A good introduction draws readers in while providing the setup for the entire paper.There is no single way to write an introduction that will always work for every topic, but the points below can act as a guide.
Also, starting with a broader statement will appeal to a wider audience.
Consider who the paper is aimed at informing and then think of something that would grab their attention.
While the body of your thesis will explain the main argument, you might want to lead into the thesis statement by briefly bringing up a few of your main supporting details.
Every paper you write should have a main point, a main idea, or central message.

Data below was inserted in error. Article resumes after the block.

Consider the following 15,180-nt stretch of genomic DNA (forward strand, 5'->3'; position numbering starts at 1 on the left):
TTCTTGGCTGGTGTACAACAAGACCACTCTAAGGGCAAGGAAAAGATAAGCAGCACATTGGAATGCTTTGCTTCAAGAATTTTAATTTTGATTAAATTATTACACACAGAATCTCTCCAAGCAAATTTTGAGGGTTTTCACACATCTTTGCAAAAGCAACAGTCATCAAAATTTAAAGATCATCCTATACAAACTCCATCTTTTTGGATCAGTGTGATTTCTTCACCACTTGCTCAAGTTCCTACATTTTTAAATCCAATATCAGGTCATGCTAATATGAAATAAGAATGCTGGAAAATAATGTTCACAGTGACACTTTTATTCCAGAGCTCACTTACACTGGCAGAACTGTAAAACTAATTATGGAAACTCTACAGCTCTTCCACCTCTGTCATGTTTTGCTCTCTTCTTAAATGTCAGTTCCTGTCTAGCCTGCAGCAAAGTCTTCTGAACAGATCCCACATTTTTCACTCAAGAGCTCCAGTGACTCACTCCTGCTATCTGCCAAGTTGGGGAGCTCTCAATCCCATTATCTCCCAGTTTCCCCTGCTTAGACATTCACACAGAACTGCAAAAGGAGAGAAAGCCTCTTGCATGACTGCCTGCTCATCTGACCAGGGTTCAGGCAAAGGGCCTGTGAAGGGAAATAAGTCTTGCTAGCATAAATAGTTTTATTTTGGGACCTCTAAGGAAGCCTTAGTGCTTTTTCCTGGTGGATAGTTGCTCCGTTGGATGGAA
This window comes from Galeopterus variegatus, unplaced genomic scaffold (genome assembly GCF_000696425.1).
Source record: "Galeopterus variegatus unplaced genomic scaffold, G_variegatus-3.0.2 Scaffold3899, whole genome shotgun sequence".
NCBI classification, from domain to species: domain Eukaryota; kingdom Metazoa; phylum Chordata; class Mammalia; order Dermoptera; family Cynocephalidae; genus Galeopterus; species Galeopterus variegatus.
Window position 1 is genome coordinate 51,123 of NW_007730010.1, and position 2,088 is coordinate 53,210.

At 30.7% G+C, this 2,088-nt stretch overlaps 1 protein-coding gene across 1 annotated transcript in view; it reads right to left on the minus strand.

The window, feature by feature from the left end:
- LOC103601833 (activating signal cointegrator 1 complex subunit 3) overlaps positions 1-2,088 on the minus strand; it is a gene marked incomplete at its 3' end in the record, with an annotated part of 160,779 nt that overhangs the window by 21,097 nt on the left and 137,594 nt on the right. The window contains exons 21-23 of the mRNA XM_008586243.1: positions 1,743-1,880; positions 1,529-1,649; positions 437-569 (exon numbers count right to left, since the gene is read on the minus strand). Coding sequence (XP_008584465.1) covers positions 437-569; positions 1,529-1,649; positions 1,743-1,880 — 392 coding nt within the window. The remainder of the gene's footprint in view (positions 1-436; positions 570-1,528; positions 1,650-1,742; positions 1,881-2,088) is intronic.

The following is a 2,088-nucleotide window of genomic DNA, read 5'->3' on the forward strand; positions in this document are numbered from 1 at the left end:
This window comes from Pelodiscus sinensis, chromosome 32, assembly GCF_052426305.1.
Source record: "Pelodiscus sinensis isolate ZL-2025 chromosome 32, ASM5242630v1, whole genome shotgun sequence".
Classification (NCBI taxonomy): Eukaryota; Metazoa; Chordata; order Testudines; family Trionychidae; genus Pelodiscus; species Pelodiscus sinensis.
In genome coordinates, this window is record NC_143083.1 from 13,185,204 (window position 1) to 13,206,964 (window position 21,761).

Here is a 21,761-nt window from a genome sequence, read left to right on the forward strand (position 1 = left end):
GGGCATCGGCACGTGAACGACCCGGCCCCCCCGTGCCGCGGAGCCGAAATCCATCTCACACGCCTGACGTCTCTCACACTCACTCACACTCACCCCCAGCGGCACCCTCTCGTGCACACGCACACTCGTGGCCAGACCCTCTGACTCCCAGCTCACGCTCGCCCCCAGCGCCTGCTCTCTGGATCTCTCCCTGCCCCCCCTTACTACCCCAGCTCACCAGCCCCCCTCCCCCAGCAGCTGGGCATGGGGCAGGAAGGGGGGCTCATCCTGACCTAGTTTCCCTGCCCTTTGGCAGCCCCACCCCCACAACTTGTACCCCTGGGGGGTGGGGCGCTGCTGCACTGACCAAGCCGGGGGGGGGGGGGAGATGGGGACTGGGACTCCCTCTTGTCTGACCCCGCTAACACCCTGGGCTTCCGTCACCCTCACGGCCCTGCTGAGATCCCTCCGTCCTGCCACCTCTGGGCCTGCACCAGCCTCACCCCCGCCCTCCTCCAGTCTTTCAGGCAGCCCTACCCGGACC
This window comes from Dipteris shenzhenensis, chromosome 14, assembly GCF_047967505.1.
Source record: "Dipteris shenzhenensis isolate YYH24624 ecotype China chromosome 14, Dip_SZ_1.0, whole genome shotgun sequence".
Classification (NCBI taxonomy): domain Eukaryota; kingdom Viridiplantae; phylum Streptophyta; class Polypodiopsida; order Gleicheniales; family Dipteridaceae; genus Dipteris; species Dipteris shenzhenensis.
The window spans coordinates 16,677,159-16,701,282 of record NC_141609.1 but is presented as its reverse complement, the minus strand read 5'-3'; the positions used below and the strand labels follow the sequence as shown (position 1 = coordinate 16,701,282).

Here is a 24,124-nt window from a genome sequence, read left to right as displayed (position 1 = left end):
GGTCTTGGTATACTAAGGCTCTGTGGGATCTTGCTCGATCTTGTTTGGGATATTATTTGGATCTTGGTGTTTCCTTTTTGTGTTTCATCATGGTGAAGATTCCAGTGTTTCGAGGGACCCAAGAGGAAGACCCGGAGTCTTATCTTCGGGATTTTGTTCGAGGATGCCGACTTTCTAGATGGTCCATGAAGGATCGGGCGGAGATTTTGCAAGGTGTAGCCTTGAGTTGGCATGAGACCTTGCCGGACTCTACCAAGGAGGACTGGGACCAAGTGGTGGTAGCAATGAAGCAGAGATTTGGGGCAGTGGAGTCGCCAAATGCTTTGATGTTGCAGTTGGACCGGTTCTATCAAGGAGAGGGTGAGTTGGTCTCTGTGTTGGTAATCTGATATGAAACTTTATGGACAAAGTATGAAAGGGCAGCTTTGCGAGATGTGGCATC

Start out broad and then narrow down to your specific topic and thesis statement.
A good introduction also needs to contain enough background information to allow the reader to understand the thesis statement and arguments.
You should also consider readers of your thesis who are not specialists in your field.
Writing with them in your mind will help you to be as clear as possible which will make your thesis better understandable and more enjoyable overall. Looking back at your own research, how many papers have you skipped just because reading the first few sentences they couldn't grab your attention?
Let the reader know what the purpose of the study is.
Make sure to include the following points: The introduction to your thesis should preview what is to come and interest the reader with enough understanding of the key points, but still leave the best for the main part.